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Mitral Valve Repair Surgery

Surgery Overview

Mitral valve repair is typically done during an open-heart surgery. It repairs a mitral valve that is not working as it should.

The mitral valve opens and closes to keep blood flowing in the proper direction through your heart. If the mitral valve doesn't close properly, it's called mitral valve regurgitation. If the valve is very tight and narrow, it's called mitral valve stenosis. In both of these cases, blood doesn't flow through the heart the right way.

You will be asleep during the surgery. In an open-chest surgery, your doctor will make a cut in the skin over your breastbone (sternum). This cut is called an incision. Then the doctor will cut through your sternum to reach your heart. In a less invasive surgery, your doctor will make smaller cuts in your chest. Your sternum is not cut.

The doctor may connect you to a heart-lung bypass machine. It adds oxygen to your blood and moves the blood through your body. This machine will allow the doctor to stop your heartbeat while working on your heart. After repairing the valve, the doctor will restart your heartbeat.

How the repair is done depends on how the mitral valve is damaged. Your doctor can tell you how your mitral valve will be repaired.

If your sternum was cut, the doctor may use wire to put your sternum back together. Your incision will be closed with stitches or staples. The wire will stay in your chest. The incision will leave a scar that will fade with time.

You may stay in the hospital for a few days after surgery.

What To Expect

You will feel tired and sore for the first few weeks after surgery. You may have some brief, sharp pains on either side of your chest. Your chest, shoulders, and upper back may ache. The incision in your chest may be sore or swollen. These symptoms usually get better after 4 to 6 weeks.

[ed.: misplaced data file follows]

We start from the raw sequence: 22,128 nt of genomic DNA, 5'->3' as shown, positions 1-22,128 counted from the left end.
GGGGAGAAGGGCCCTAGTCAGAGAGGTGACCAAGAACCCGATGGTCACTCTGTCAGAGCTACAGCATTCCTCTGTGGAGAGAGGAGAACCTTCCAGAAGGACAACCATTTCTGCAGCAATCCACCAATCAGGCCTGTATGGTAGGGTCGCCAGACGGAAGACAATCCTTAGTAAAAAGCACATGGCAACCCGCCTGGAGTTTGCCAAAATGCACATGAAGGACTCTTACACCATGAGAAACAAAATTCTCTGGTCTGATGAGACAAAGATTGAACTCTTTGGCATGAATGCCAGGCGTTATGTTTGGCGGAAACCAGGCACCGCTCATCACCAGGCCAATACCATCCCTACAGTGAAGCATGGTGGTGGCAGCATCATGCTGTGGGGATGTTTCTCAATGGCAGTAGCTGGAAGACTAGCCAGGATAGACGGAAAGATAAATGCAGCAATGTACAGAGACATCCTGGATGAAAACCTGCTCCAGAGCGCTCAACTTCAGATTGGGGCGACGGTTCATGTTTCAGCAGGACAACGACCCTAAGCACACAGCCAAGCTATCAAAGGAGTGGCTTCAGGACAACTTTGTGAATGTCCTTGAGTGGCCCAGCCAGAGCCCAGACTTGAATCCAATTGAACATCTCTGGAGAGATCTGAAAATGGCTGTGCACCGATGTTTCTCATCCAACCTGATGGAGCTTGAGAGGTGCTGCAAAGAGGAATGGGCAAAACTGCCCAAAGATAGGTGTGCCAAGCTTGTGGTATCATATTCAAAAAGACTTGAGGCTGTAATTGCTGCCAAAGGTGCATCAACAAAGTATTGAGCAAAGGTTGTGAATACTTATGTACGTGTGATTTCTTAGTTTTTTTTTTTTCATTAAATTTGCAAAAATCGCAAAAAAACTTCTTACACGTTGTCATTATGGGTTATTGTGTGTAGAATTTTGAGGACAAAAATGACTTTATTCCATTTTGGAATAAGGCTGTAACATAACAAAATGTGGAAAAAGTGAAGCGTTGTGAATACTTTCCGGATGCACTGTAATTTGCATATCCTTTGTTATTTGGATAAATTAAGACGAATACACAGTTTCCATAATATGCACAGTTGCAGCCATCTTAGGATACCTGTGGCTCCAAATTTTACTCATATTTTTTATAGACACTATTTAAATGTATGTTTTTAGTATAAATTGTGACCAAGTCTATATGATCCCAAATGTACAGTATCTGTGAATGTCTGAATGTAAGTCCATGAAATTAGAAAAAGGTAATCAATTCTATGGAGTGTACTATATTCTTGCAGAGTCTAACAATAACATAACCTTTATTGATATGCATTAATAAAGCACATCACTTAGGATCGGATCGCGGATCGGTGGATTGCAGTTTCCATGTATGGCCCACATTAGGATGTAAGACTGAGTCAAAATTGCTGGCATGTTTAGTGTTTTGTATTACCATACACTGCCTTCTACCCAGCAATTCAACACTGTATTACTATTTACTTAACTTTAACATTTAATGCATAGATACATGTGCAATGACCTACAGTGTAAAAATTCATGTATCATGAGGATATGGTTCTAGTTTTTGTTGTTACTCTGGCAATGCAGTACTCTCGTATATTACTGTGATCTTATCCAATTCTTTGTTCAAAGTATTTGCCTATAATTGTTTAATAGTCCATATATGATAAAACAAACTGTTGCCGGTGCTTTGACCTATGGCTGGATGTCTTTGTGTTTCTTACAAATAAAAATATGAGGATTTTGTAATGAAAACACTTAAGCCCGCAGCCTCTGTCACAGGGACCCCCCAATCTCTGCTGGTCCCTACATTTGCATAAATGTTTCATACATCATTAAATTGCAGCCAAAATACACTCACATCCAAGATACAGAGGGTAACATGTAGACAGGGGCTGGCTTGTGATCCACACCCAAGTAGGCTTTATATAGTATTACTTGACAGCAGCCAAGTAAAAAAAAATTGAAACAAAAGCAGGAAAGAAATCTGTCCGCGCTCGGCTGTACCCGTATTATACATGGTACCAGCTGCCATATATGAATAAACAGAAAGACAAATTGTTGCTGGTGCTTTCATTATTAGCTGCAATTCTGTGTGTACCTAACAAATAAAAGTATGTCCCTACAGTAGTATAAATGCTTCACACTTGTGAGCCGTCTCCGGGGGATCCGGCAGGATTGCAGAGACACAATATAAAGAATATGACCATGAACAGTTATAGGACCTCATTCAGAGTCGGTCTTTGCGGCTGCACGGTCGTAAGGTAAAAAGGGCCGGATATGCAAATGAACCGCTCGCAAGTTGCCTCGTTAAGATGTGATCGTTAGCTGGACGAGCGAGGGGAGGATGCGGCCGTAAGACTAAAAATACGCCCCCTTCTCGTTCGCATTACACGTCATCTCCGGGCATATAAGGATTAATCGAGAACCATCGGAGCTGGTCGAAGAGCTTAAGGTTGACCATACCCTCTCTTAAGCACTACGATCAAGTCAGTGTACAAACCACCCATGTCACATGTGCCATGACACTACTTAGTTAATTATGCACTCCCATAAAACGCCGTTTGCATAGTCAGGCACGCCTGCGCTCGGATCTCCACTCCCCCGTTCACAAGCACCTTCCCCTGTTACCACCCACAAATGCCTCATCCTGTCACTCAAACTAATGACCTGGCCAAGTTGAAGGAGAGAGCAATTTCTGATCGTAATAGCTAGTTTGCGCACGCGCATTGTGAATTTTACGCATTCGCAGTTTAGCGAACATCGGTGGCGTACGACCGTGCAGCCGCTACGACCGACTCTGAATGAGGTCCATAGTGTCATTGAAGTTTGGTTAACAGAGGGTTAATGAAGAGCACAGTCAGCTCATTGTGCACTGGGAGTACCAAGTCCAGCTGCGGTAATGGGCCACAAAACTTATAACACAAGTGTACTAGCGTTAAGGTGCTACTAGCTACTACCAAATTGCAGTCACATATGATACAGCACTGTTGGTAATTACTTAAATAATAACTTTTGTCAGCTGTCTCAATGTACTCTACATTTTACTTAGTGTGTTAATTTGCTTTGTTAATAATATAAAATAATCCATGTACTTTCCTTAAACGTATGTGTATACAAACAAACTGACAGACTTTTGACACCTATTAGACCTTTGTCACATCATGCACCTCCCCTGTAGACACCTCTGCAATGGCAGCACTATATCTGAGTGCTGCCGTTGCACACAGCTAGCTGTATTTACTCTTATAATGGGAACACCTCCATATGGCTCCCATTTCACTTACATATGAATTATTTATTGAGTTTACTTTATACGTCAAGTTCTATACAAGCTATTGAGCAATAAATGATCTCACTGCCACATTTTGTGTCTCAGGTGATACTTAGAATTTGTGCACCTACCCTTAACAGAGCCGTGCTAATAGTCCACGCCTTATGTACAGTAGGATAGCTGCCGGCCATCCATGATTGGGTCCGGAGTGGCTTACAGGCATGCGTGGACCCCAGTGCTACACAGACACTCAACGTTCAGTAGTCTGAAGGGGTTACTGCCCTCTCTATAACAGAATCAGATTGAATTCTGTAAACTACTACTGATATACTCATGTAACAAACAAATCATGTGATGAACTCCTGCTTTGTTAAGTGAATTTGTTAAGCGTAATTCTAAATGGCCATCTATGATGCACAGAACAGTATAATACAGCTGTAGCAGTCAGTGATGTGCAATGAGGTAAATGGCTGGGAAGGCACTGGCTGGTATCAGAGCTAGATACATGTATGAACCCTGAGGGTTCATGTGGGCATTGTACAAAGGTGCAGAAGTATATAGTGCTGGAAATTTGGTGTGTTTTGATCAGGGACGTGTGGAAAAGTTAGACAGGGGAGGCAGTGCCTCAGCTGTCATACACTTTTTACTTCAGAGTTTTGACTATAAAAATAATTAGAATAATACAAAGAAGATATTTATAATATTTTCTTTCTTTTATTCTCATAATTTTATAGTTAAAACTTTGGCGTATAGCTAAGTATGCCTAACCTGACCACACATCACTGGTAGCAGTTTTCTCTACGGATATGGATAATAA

You will probably be able to do many of your usual activities after 4 to 6 weeks. But for at least 6 weeks, you will not be able to lift heavy objects or do activities that strain your chest or upper arm muscles. At first you may notice that you get tired easily and need to rest often. It may take 1 to 2 months to get your energy back.

Even though the surgery repaired your mitral valve, it is still important to eat a heart-healthy diet, get regular exercise, stay at a healthy weight, take your medicine, and not smoke. Your doctor may suggest that you attend a cardiac rehab program. In cardiac rehab, a team of health professionals provides education and support to help you recover and prevent problems with your heart. Ask your doctor if rehab is right for you.

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Why It Is Done

Mitral valve repair surgery is done to treat mitral valve stenosis or regurgitation. You might decide to have this surgery if the valve problem is bad enough that you have symptoms or if it can or has damaged your heart.

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How Well It Works

Surgery can help blood flow more normally through a narrowed mitral valve or stop blood leaking backwards through the valve. Depending on the valve problem and how severe it is, surgery may help relieve symptoms, improve quality of life, and prevent damage to the heart.footnote 1

Risks

The risks of mitral valve repair surgery vary depending on a few things. These things include whether the surgery is an open-heart surgery and whether a heart-lung bypass machine is used. Another factor is your health before surgery. For example, younger, healthy people have a lower risk of problems while older people with other health problems have a higher risk.

The risks during or soon after surgery include:

  • Infection.
  • Kidney problems.
  • A heart rhythm problem called atrial fibrillation.
  • Heart attack.
  • Stroke.
  • Death.

References

Citations

  1. Otto CM, et al. (2020). 2020 ACC/AHA guideline for the management of patients with valvular heart disease. Circulation, published online December 17, 2020. DOI: 10.1161/CIR.0000000000000923. Accessed December 17, 2020.

Credits

Current as of: December 2, 2020

Author: Healthwise Staff
Medical Review:
Rakesh K. Pai MD, FACC - Cardiology, Electrophysiology
Martin J. Gabica MD - Family Medicine
Adam Husney MD - Family Medicine
John A. McPherson MD, FACC, FSCAI - Cardiology